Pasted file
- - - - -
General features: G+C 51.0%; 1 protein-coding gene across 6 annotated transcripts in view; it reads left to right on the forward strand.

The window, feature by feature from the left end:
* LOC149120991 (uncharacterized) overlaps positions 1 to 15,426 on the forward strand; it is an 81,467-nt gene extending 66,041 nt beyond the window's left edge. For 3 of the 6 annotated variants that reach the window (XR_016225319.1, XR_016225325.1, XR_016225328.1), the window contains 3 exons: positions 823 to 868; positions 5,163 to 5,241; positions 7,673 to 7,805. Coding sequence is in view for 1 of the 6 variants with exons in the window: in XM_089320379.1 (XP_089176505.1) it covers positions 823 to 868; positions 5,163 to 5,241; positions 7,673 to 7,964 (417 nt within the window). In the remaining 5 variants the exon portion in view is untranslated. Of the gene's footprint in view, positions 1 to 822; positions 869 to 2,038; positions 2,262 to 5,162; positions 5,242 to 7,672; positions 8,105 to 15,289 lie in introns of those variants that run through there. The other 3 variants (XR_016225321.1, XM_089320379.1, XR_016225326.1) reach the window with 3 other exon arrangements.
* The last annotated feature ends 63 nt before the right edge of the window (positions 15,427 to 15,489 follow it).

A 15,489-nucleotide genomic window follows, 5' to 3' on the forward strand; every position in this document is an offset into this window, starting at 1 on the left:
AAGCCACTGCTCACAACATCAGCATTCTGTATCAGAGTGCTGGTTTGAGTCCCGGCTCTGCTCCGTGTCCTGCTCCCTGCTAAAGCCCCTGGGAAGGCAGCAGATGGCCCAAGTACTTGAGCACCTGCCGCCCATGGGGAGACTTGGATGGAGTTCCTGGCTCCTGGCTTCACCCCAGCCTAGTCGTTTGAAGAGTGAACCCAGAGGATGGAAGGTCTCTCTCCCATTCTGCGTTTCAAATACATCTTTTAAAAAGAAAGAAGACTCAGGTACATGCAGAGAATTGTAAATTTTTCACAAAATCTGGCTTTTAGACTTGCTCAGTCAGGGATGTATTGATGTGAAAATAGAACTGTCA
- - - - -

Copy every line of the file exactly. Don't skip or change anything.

General features: G+C 51.0%; 1 protein-coding gene across 6 annotated transcripts in view; it reads left to right on the forward strand.

The window, feature by feature from the left end:
* LOC149120991 (uncharacterized) overlaps positions 1 to 15,426 on the forward strand; it is an 81,467-nt gene extending 66,041 nt beyond the window's left edge. For 3 of the 6 annotated variants that reach the window (XR_016225319.1, XR_016225325.1, XR_016225328.1), the window contains 3 exons: positions 823 to 868; positions 5,163 to 5,241; positions 7,673 to 7,805. Coding sequence is in view for 1 of the 6 variants with exons in the window: in XM_089320379.1 (XP_089176505.1) it covers positions 823 to 868; positions 5,163 to 5,241; positions 7,673 to 7,964 (417 nt within the window). In the remaining 5 variants the exon portion in view is untranslated. Of the gene's footprint in view, positions 1 to 822; positions 869 to 2,038; positions 2,262 to 5,162; positions 5,242 to 7,672; positions 8,105 to 15,289 lie in introns of those variants that run through there. The other 3 variants (XR_016225321.1, XM_089320379.1, XR_016225326.1) reach the window with 3 other exon arrangements.
* The last annotated feature ends 63 nt before the right edge of the window (positions 15,427 to 15,489 follow it).

A 15,489-nucleotide genomic window follows, 5' to 3' on the forward strand; every position in this document is an offset into this window, starting at 1 on the left:
AAGCCACTGCTCACAACATCAGCATTCTGTATCAGAGTGCTGGTTTGAGTCCCGGCTCTGCTCCGTGTCCTGCTCCCTGCTAAAGCCCCTGGGAAGGCAGCAGATGGCCCAAGTACTTGAGCACCTGCCGCCCATGGGGAGACTTGGATGGAGTTCCTGGCTCCTGGCTTCACCCCAGCCTAGTCGTTTGAAGAGTGAACCCAGAGGATGGAAGGTCTCTCTCCCATTCTGCGTTTCAAATACATCTTTTAAAAAGAAAGAAGACTCAGGTACATGCAGAGAATTGTAAATTTTTCACAAAATCTGGCTTTTAGACTTGCTCAGTCAGGGATGTATTGATGTGAAAATAGAACTGTCA